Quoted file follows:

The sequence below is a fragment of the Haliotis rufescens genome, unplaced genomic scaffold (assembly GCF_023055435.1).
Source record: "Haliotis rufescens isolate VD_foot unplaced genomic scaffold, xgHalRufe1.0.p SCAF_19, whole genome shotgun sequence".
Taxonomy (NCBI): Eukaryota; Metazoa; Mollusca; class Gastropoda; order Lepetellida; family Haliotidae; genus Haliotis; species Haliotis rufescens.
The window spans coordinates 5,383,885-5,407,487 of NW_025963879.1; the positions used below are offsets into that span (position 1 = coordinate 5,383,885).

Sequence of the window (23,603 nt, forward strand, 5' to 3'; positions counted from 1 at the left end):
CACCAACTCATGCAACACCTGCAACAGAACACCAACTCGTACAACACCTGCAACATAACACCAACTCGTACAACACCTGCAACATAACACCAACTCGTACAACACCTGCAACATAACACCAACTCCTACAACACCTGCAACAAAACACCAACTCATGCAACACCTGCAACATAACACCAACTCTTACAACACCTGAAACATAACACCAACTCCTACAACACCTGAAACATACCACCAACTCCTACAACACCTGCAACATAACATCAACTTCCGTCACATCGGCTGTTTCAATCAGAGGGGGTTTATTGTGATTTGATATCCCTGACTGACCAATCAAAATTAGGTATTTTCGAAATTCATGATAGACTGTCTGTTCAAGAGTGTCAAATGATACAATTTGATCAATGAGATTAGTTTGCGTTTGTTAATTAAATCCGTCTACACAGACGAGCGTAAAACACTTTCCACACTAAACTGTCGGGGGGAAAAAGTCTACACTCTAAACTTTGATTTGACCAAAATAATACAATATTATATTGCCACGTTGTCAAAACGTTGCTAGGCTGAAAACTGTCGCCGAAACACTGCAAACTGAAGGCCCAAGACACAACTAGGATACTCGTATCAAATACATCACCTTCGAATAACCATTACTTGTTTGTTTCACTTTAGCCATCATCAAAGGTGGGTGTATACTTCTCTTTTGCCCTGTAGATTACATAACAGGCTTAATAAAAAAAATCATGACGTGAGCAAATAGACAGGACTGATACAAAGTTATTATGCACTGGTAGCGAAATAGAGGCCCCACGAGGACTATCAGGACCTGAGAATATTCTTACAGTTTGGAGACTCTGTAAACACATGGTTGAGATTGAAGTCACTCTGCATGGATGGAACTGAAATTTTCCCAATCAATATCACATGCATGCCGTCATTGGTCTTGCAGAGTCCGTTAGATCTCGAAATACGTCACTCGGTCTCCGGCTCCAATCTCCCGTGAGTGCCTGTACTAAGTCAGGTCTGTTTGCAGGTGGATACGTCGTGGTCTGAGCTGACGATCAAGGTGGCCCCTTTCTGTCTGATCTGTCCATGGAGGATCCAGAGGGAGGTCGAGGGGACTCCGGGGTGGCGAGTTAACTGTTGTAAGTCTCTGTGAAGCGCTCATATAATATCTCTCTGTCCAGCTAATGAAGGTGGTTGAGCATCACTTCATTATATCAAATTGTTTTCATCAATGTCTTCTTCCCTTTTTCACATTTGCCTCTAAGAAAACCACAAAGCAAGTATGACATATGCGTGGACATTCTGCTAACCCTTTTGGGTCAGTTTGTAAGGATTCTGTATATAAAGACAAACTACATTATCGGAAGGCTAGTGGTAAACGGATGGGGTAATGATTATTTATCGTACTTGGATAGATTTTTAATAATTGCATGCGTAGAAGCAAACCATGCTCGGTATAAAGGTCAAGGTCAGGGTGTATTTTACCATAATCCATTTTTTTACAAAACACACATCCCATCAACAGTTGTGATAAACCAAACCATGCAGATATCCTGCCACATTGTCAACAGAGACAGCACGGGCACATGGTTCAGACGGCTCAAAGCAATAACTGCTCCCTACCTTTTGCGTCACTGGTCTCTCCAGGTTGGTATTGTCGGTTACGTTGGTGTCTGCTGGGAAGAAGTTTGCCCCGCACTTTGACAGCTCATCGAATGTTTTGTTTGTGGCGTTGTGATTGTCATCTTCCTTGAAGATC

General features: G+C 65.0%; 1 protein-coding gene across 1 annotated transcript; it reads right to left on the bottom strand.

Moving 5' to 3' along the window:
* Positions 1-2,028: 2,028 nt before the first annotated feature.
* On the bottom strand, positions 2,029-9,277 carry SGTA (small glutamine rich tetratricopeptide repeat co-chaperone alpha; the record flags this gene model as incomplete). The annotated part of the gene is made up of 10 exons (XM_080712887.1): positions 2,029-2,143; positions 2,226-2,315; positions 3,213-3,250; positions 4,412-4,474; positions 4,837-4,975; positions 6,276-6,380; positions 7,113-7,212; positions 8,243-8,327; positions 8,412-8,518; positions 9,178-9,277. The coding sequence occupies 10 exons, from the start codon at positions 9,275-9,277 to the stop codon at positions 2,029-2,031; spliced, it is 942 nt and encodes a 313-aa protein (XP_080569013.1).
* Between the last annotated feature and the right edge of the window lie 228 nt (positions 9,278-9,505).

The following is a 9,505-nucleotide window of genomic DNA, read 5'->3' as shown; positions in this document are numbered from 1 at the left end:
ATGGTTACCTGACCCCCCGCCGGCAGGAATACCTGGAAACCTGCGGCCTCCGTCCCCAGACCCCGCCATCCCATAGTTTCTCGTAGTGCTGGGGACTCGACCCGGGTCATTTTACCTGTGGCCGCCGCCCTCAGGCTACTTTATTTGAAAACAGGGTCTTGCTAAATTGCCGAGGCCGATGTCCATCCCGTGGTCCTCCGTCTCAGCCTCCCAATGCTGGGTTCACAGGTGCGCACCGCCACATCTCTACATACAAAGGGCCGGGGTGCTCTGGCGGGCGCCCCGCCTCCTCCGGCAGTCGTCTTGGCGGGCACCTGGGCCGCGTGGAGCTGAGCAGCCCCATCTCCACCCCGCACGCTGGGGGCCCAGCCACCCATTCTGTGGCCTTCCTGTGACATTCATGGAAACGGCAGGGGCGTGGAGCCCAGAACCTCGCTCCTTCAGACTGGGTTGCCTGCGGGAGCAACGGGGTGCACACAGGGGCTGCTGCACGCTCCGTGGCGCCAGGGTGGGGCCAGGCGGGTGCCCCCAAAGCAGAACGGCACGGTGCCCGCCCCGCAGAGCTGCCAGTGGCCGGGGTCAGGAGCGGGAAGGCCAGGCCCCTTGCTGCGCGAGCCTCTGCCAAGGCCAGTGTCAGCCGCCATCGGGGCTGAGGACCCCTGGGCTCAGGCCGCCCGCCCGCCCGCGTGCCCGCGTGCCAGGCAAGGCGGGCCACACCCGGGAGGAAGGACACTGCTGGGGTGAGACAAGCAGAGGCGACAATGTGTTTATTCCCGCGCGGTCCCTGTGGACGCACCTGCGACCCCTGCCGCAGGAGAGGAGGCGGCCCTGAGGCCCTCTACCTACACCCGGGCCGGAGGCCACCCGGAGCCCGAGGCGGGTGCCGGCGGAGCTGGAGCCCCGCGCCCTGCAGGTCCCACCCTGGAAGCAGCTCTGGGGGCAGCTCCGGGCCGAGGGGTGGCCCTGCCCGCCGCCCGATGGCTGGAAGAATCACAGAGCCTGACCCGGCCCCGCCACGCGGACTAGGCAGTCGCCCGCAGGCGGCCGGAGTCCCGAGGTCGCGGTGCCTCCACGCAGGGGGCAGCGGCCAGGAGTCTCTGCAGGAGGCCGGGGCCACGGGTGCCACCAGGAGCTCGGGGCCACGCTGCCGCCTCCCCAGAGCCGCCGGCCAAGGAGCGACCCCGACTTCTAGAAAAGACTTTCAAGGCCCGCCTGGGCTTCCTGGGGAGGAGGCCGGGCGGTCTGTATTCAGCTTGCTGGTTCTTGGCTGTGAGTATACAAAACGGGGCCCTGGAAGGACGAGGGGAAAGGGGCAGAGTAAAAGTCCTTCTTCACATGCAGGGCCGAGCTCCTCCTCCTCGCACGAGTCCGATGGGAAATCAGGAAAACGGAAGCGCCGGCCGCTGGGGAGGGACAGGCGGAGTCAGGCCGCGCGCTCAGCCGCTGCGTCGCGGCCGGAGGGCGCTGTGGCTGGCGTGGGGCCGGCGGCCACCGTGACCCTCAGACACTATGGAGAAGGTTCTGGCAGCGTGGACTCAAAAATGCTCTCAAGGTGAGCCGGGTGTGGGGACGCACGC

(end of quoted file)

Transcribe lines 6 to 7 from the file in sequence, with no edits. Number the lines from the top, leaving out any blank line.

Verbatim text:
CACCAACTCATGCAACACCTGCAACAGAACACCAACTCGTACAACACCTGCAACATAACACCAACTCGTACAACACCTGCAACATAACACCAACTCGTACAACACCTGCAACATAACACCAACTCCTACAACACCTGCAACAAAACACCAACTCATGCAACACCTGCAACATAACACCAACTCTTACAACACCTGAAACATAACACCAACTCCTACAACACCTGAAACATACCACCAACTCCTACAACACCTGCAACATAACATCAACTTCCGTCACATCGGCTGTTTCAATCAGAGGGGGTTTATTGTGATTTGATATCCCTGACTGACCAATCAAAATTAGGTATTTTCGAAATTCATGATAGACTGTCTGTTCAAGAGTGTCAAATGATACAATTTGATCAATGAGATTAGTTTGCGTTTGTTAATTAAATCCGTCTACACAGACGAGCGTAAAACACTTTCCACACTAAACTGTCGGGGGGAAAAAGTCTACACTCTAAACTTTGATTTGACCAAAATAATACAATATTATATTGCCACGTTGTCAAAACGTTGCTAGGCTGAAAACTGTCGCCGAAACACTGCAAACTGAAGGCCCAAGACACAACTAGGATACTCGTATCAAATACATCACCTTCGAATAACCATTACTTGTTTGTTTCACTTTAGCCATCATCAAAGGTGGGTGTATACTTCTCTTTTGCCCTGTAGATTACATAACAGGCTTAATAAAAAAAATCATGACGTGAGCAAATAGACAGGACTGATACAAAGTTATTATGCACTGGTAGCGAAATAGAGGCCCCACGAGGACTATCAGGACCTGAGAATATTCTTACAGTTTGGAGACTCTGTAAACACATGGTTGAGATTGAAGTCACTCTGCATGGATGGAACTGAAATTTTCCCAATCAATATCACATGCATGCCGTCATTGGTCTTGCAGAGTCCGTTAGATCTCGAAATACGTCACTCGGTCTCCGGCTCCAATCTCCCGTGAGTGCCTGTACTAAGTCAGGTCTGTTTGCAGGTGGATACGTCGTGGTCTGAGCTGACGATCAAGGTGGCCCCTTTCTGTCTGATCTGTCCATGGAGGATCCAGAGGGAGGTCGAGGGGACTCCGGGGTGGCGAGTTAACTGTTGTAAGTCTCTGTGAAGCGCTCATATAATATCTCTCTGTCCAGCTAATGAAGGTGGTTGAGCATCACTTCATTATATCAAATTGTTTTCATCAATGTCTTCTTCCCTTTTTCACATTTGCCTCTAAGAAAACCACAAAGCAAGTATGACATATGCGTGGACATTCTGCTAACCCTTTTGGGTCAGTTTGTAAGGATTCTGTATATAAAGACAAACTACATTATCGGAAGGCTAGTGGTAAACGGATGGGGTAATGATTATTTATCGTACTTGGATAGATTTTTAATAATTGCATGCGTAGAAGCAAACCATGCTCGGTATAAAGGTCAAGGTCAGGGTGTATTTTACCATAATCCATTTTTTTACAAAACACACATCCCATCAACAGTTGTGATAAACCAAACCATGCAGATATCCTGCCACATTGTCAACAGAGACAGCACGGGCACATGGTTCAGACGGCTCAAAGCAATAACTGCTCCCTACCTTTTGCGTCACTGGTCTCTCCAGGTTGGTATTGTCGGTTACGTTGGTGTCTGCTGGGAAGAAGTTTGCCCCGCACTTTGACAGCTCATCGAATGTTTTGTTTGTGGCGTTGTGATTGTCATCTTCCTTGAAGATC

General features: G+C 65.0%; 1 protein-coding gene across 1 annotated transcript; it reads right to left on the bottom strand.